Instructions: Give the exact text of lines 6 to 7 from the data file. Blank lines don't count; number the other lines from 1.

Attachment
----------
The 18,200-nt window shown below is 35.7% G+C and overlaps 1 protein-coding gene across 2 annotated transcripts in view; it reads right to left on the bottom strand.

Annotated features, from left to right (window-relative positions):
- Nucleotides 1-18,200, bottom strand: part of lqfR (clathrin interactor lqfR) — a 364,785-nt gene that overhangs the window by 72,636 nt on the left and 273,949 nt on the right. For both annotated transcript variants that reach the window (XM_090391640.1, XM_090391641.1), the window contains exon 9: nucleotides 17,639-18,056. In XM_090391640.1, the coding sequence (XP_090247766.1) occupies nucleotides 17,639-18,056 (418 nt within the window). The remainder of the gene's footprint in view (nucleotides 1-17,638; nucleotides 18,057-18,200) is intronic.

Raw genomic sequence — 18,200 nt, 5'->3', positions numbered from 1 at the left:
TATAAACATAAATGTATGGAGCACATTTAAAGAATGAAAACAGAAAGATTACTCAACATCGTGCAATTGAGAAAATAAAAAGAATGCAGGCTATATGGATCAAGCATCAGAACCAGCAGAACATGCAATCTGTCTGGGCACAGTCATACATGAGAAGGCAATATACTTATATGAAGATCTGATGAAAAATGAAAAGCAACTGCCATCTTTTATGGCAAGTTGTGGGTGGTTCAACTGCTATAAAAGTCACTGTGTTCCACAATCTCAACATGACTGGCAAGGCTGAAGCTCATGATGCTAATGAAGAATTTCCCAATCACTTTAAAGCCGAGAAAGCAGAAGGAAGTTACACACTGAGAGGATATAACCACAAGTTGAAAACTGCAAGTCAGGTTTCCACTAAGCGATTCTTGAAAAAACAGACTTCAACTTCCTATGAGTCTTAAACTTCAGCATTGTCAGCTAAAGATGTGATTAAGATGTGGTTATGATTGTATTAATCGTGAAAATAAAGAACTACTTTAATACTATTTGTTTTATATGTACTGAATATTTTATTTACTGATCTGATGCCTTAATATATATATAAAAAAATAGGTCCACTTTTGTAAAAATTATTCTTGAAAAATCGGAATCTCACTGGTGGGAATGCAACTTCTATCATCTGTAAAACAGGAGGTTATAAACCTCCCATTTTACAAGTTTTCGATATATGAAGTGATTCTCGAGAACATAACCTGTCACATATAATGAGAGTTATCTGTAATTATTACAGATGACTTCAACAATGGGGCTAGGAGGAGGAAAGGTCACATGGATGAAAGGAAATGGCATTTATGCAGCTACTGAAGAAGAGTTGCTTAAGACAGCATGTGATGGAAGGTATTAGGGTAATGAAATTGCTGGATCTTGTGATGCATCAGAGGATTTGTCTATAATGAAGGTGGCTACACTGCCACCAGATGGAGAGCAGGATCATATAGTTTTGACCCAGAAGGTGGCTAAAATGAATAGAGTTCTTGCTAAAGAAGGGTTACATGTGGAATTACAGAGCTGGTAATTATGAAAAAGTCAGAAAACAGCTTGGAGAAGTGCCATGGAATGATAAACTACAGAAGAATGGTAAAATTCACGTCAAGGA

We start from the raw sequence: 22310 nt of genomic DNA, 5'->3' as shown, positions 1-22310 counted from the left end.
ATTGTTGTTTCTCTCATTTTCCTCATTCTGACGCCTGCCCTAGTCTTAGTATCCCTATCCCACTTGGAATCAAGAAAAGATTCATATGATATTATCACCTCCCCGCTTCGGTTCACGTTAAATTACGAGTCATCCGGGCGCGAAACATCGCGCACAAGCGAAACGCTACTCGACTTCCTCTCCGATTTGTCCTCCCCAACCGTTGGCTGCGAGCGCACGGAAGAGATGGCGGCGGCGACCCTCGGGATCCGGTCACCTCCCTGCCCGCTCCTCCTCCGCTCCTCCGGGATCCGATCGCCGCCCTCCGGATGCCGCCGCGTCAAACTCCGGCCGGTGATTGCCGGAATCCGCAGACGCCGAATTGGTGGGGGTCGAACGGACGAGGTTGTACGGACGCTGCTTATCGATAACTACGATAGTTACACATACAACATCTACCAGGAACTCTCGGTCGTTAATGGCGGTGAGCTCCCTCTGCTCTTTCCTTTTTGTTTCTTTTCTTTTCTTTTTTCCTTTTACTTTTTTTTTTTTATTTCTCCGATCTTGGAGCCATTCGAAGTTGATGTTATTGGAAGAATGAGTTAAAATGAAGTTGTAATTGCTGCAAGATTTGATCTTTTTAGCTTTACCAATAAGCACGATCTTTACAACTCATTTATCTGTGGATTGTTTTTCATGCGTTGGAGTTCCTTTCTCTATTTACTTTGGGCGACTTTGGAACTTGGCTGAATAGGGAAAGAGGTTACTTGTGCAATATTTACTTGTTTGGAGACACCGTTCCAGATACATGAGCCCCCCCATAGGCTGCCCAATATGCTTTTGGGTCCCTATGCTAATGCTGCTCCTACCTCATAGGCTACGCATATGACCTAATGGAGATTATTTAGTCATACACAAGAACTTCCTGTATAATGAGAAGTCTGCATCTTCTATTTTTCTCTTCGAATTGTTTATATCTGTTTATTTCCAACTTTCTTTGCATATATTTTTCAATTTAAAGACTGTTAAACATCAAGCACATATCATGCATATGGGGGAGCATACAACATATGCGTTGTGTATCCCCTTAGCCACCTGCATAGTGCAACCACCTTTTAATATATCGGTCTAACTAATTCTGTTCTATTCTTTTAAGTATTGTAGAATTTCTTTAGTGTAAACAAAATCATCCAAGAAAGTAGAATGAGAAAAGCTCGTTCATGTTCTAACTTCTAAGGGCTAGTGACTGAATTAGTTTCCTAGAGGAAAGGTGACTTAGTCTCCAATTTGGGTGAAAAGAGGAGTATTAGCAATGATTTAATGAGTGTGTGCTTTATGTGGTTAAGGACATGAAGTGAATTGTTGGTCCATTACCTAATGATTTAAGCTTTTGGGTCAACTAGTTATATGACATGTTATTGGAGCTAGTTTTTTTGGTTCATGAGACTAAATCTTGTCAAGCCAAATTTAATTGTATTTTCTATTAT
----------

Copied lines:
We start from the raw sequence: 22310 nt of genomic DNA, 5'->3' as shown, positions 1-22310 counted from the left end.
ATTGTTGTTTCTCTCATTTTCCTCATTCTGACGCCTGCCCTAGTCTTAGTATCCCTATCCCACTTGGAATCAAGAAAAGATTCATATGATATTATCACCTCCCCGCTTCGGTTCACGTTAAATTACGAGTCATCCGGGCGCGAAACATCGCGCACAAGCGAAACGCTACTCGACTTCCTCTCCGATTTGTCCTCCCCAACCGTTGGCTGCGAGCGCACGGAAGAGATGGCGGCGGCGACCCTCGGGATCCGGTCACCTCCCTGCCCGCTCCTCCTCCGCTCCTCCGGGATCCGATCGCCGCCCTCCGGATGCCGCCGCGTCAAACTCCGGCCGGTGATTGCCGGAATCCGCAGACGCCGAATTGGTGGGGGTCGAACGGACGAGGTTGTACGGACGCTGCTTATCGATAACTACGATAGTTACACATACAACATCTACCAGGAACTCTCGGTCGTTAATGGCGGTGAGCTCCCTCTGCTCTTTCCTTTTTGTTTCTTTTCTTTTCTTTTTTCCTTTTACTTTTTTTTTTTTATTTCTCCGATCTTGGAGCCATTCGAAGTTGATGTTATTGGAAGAATGAGTTAAAATGAAGTTGTAATTGCTGCAAGATTTGATCTTTTTAGCTTTACCAATAAGCACGATCTTTACAACTCATTTATCTGTGGATTGTTTTTCATGCGTTGGAGTTCCTTTCTCTATTTACTTTGGGCGACTTTGGAACTTGGCTGAATAGGGAAAGAGGTTACTTGTGCAATATTTACTTGTTTGGAGACACCGTTCCAGATACATGAGCCCCCCCATAGGCTGCCCAATATGCTTTTGGGTCCCTATGCTAATGCTGCTCCTACCTCATAGGCTACGCATATGACCTAATGGAGATTATTTAGTCATACACAAGAACTTCCTGTATAATGAGAAGTCTGCATCTTCTATTTTTCTCTTCGAATTGTTTATATCTGTTTATTTCCAACTTTCTTTGCATATATTTTTCAATTTAAAGACTGTTAAACATCAAGCACATATCATGCATATGGGGGAGCATACAACATATGCGTTGTGTATCCCCTTAGCCACCTGCATAGTGCAACCACCTTTTAATATATCGGTCTAACTAATTCTGTTCTATTCTTTTAAGTATTGTAGAATTTCTTTAGTGTAAACAAAATCATCCAAGAAAGTAGAATGAGAAAAGCTCGTTCATGTTCTAACTTCTAAGGGCTAGTGACTGAATTAGTTTCCTAGAGGAAAGGTGACTTAGTCTCCAATTTGGGTGAAAAGAGGAGTATTAGCAATGATTTAATGAGTGTGTGCTTTATGTGGTTAAGGACATGAAGTGAATTGTTGGTCCATTACCTAATGATTTAAGCTTTTGGGTCAACTAGTTATATGACATGTTATTGGAGCTAGTTTTTTTGGTTCATGAGACTAAATCTTGTCAAGCCAAATTTAATTGTATTTTCTATTAT